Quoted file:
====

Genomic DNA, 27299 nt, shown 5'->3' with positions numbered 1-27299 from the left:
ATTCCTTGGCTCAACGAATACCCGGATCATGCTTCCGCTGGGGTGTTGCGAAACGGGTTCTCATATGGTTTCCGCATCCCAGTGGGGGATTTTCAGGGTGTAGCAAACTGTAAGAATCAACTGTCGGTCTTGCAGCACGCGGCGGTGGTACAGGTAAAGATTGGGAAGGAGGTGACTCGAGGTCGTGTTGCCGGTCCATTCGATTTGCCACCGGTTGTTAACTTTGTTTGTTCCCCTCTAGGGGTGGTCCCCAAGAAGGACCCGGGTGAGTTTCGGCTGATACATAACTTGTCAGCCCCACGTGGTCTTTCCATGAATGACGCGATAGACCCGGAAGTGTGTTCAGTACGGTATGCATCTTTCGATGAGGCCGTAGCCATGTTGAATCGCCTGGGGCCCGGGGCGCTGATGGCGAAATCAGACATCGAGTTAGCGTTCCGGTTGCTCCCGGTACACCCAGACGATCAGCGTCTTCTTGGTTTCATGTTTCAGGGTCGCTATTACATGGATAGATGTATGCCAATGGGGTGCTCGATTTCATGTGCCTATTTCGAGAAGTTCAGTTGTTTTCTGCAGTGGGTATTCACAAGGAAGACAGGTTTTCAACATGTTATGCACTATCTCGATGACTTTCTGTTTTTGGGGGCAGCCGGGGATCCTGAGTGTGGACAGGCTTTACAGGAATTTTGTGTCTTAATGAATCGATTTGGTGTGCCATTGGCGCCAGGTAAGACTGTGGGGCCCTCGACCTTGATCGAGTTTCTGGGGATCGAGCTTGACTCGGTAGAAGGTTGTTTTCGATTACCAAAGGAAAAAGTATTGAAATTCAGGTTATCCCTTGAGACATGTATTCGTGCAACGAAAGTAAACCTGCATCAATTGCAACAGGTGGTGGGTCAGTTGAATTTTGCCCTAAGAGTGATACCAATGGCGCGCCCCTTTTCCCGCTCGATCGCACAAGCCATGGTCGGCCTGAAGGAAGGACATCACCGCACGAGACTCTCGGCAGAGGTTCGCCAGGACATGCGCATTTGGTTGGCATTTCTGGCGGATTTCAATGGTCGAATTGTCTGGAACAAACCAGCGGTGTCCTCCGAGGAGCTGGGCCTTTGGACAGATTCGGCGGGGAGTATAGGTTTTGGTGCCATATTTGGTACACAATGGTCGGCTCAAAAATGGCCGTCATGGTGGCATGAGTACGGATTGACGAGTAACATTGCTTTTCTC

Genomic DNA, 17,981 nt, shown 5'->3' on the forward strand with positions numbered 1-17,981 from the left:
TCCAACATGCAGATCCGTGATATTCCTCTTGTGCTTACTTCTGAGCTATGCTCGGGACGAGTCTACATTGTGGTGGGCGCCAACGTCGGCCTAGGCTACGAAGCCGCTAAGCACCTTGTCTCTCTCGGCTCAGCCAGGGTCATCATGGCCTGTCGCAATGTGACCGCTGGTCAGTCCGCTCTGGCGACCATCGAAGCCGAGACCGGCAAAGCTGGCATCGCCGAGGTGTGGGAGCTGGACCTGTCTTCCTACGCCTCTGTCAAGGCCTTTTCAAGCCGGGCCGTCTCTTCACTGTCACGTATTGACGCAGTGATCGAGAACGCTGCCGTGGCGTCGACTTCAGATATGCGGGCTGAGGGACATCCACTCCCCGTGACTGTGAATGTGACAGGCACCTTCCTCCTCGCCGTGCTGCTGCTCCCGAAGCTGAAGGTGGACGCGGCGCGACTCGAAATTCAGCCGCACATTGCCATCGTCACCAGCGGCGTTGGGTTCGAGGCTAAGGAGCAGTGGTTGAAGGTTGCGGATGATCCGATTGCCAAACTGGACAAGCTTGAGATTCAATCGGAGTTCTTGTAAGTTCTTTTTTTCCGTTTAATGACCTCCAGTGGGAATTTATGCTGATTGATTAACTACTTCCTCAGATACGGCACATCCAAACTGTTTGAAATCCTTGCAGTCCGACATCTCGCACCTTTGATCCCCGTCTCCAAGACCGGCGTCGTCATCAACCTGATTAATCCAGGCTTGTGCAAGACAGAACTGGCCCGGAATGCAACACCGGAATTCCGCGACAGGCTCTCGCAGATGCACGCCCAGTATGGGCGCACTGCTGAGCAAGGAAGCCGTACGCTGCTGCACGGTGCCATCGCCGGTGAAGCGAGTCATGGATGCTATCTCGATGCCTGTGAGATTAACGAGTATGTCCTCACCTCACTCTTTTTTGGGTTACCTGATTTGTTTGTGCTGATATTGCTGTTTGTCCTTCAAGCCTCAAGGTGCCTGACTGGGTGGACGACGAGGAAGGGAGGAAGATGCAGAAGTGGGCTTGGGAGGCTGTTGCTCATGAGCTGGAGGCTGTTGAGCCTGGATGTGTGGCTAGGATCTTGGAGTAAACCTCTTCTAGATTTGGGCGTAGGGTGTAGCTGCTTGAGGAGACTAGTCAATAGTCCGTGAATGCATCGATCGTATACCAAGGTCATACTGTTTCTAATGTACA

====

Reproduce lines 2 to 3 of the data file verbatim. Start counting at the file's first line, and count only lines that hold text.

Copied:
ATTCCTTGGCTCAACGAATACCCGGATCATGCTTCCGCTGGGGTGTTGCGAAACGGGTTCTCATATGGTTTCCGCATCCCAGTGGGGGATTTTCAGGGTGTAGCAAACTGTAAGAATCAACTGTCGGTCTTGCAGCACGCGGCGGTGGTACAGGTAAAGATTGGGAAGGAGGTGACTCGAGGTCGTGTTGCCGGTCCATTCGATTTGCCACCGGTTGTTAACTTTGTTTGTTCCCCTCTAGGGGTGGTCCCCAAGAAGGACCCGGGTGAGTTTCGGCTGATACATAACTTGTCAGCCCCACGTGGTCTTTCCATGAATGACGCGATAGACCCGGAAGTGTGTTCAGTACGGTATGCATCTTTCGATGAGGCCGTAGCCATGTTGAATCGCCTGGGGCCCGGGGCGCTGATGGCGAAATCAGACATCGAGTTAGCGTTCCGGTTGCTCCCGGTACACCCAGACGATCAGCGTCTTCTTGGTTTCATGTTTCAGGGTCGCTATTACATGGATAGATGTATGCCAATGGGGTGCTCGATTTCATGTGCCTATTTCGAGAAGTTCAGTTGTTTTCTGCAGTGGGTATTCACAAGGAAGACAGGTTTTCAACATGTTATGCACTATCTCGATGACTTTCTGTTTTTGGGGGCAGCCGGGGATCCTGAGTGTGGACAGGCTTTACAGGAATTTTGTGTCTTAATGAATCGATTTGGTGTGCCATTGGCGCCAGGTAAGACTGTGGGGCCCTCGACCTTGATCGAGTTTCTGGGGATCGAGCTTGACTCGGTAGAAGGTTGTTTTCGATTACCAAAGGAAAAAGTATTGAAATTCAGGTTATCCCTTGAGACATGTATTCGTGCAACGAAAGTAAACCTGCATCAATTGCAACAGGTGGTGGGTCAGTTGAATTTTGCCCTAAGAGTGATACCAATGGCGCGCCCCTTTTCCCGCTCGATCGCACAAGCCATGGTCGGCCTGAAGGAAGGACATCACCGCACGAGACTCTCGGCAGAGGTTCGCCAGGACATGCGCATTTGGTTGGCATTTCTGGCGGATTTCAATGGTCGAATTGTCTGGAACAAACCAGCGGTGTCCTCCGAGGAGCTGGGCCTTTGGACAGATTCGGCGGGGAGTATAGGTTTTGGTGCCATATTTGGTACACAATGGTCGGCTCAAAAATGGCCGTCATGGTGGCATGAGTACGGATTGACGAGTAACATTGCTTTTCTC

Genomic DNA, 17,981 nt, shown 5'->3' on the forward strand with positions numbered 1-17,981 from the left: